Historical Criminology, Convicts and Female Offenders Then and Now

Miss Jessica Smith1, Mr Rob White2
1Tasmania Prison Service, Hobart, Australia, 2University of Tasmania , Hobart, Australia

The importance and continuing relevance of historical analysis to contemporary criminal justice policy and practice is demonstrated in comparisons of female offenders in the mid-1800s and the present day. The paper begins by briefly describing the general contours of historical criminology and the nature of historiography. It then concretely examines two facets of the lives of women who were associated with the criminal justice system in Tasmania, then and now. The first relates to the life experiences prior to and after contact with official coercive institutions, in particular exposure to alcohol, abuse and trauma. The second describes the ways in which female offenders navigated and negotiated the institutions of criminal justice within each time period. Such study reveals differences not only in system procedures and opportunities, but in societal responses upon release – with many female convicts in Tasmania subsequently becoming respectable and respected members of the local community in contrast to their modern counterparts.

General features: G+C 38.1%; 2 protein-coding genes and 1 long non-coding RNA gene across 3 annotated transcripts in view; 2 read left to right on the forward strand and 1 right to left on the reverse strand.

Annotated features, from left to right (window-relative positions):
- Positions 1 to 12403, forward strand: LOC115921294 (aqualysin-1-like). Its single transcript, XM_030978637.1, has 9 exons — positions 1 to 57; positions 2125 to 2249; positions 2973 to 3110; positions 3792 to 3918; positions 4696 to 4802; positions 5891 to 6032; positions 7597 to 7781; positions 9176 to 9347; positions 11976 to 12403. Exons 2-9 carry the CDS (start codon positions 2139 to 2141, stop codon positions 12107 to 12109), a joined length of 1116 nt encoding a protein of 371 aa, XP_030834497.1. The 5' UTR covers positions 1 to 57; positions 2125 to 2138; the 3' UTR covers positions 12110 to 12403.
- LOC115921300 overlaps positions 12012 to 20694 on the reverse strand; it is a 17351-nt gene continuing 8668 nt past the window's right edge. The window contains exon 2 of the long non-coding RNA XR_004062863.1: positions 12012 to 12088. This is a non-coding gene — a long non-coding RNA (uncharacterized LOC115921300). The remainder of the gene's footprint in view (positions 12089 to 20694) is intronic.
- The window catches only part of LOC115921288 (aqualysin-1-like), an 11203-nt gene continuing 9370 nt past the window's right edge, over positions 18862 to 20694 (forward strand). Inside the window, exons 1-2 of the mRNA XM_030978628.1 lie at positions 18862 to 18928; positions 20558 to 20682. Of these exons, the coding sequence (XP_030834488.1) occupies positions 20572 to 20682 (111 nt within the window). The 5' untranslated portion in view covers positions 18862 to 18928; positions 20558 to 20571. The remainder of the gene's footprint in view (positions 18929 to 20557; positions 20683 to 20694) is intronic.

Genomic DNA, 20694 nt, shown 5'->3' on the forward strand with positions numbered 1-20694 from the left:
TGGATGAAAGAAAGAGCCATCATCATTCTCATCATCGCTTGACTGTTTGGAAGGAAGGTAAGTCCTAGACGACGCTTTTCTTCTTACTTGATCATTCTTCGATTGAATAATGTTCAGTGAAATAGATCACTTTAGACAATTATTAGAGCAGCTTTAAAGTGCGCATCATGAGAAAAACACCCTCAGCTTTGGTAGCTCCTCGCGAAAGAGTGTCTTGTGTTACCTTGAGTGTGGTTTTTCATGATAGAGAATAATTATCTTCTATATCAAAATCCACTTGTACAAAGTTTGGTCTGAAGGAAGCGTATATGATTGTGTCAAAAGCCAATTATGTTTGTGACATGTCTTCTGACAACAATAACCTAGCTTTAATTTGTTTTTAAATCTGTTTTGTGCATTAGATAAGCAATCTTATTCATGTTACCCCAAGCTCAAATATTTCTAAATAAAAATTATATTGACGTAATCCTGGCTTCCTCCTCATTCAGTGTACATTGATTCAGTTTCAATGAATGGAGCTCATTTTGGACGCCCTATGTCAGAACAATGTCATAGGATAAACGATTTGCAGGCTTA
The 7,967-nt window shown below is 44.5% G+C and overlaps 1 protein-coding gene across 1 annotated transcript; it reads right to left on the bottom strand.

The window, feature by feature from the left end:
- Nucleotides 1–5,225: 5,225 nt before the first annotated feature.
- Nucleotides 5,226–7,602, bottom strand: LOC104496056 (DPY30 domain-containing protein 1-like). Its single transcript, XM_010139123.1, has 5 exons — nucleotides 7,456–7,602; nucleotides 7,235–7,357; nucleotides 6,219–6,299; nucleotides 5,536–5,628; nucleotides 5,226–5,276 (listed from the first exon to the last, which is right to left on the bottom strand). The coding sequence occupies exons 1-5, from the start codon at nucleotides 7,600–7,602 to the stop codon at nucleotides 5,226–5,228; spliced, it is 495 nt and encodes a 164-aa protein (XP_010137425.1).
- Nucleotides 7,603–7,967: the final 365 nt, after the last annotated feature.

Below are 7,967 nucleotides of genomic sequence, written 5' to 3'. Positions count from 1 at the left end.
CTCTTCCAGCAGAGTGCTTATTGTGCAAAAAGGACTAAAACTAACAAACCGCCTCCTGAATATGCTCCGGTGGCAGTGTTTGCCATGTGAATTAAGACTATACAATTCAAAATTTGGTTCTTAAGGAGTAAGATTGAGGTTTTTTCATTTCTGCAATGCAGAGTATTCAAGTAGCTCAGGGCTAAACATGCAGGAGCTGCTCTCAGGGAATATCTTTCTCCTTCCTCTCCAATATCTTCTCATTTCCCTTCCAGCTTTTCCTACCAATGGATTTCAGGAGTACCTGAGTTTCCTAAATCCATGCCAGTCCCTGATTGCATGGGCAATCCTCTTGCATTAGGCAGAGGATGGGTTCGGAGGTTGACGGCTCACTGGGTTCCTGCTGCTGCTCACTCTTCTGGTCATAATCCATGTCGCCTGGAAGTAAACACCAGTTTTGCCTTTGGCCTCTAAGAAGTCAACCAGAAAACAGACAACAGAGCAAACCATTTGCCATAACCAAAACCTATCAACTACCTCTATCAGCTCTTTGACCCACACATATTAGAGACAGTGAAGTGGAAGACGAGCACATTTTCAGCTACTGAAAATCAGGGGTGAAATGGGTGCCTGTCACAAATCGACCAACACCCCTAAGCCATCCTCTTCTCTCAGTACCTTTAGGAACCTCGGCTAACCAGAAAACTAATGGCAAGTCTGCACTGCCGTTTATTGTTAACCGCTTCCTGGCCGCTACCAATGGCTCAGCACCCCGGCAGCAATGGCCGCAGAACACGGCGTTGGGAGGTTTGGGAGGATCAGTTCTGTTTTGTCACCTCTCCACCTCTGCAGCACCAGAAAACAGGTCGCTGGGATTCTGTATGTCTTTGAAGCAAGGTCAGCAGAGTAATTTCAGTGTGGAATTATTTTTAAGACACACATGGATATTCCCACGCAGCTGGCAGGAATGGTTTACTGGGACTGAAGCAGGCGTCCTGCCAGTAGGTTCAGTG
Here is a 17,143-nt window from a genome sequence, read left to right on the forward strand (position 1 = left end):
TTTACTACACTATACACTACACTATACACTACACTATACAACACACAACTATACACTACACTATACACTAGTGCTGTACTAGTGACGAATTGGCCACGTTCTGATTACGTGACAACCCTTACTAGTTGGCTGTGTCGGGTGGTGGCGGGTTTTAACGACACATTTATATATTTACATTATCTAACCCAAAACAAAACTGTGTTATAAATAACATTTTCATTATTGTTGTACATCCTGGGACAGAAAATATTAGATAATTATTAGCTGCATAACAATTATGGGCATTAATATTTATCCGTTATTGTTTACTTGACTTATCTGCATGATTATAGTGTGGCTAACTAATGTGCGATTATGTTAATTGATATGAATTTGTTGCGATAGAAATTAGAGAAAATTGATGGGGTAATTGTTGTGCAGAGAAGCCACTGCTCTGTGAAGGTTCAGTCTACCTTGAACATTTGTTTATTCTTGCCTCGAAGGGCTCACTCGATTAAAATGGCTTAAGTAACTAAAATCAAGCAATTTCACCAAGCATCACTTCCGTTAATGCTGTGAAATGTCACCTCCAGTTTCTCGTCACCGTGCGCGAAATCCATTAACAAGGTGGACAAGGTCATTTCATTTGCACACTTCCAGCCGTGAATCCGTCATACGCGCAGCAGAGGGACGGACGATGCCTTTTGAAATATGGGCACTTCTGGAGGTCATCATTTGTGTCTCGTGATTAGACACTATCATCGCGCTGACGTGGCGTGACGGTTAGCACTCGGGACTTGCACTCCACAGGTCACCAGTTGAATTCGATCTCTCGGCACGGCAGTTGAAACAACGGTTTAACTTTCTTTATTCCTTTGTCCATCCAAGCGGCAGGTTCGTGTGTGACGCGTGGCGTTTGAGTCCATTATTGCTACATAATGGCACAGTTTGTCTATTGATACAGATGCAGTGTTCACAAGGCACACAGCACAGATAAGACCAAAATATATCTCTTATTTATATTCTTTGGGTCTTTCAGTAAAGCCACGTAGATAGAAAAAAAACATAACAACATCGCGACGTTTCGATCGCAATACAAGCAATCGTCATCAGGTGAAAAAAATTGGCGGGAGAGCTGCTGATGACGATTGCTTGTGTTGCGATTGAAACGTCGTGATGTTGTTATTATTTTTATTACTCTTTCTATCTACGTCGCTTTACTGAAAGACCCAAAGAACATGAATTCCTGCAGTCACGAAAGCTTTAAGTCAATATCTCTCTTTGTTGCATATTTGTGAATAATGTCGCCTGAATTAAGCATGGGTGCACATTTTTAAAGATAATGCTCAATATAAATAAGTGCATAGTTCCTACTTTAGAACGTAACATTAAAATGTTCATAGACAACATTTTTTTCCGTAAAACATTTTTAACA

Jessica Smith is a graduate from the University of Tasmania. She completed her Honours in Criminology with Professor Rob White having written a thesis through the lens of Historical Criminology. She now works for the Tasmania Prison Service in Planning and Reintegration as a Planning Officer.


The society is devoted to promoting criminological study, research and practice in the region and bringing together persons engaged in all aspects of the field. The membership of the society reflects the diversity of persons involved in the field, including practitioners, academics, policy makers and students.

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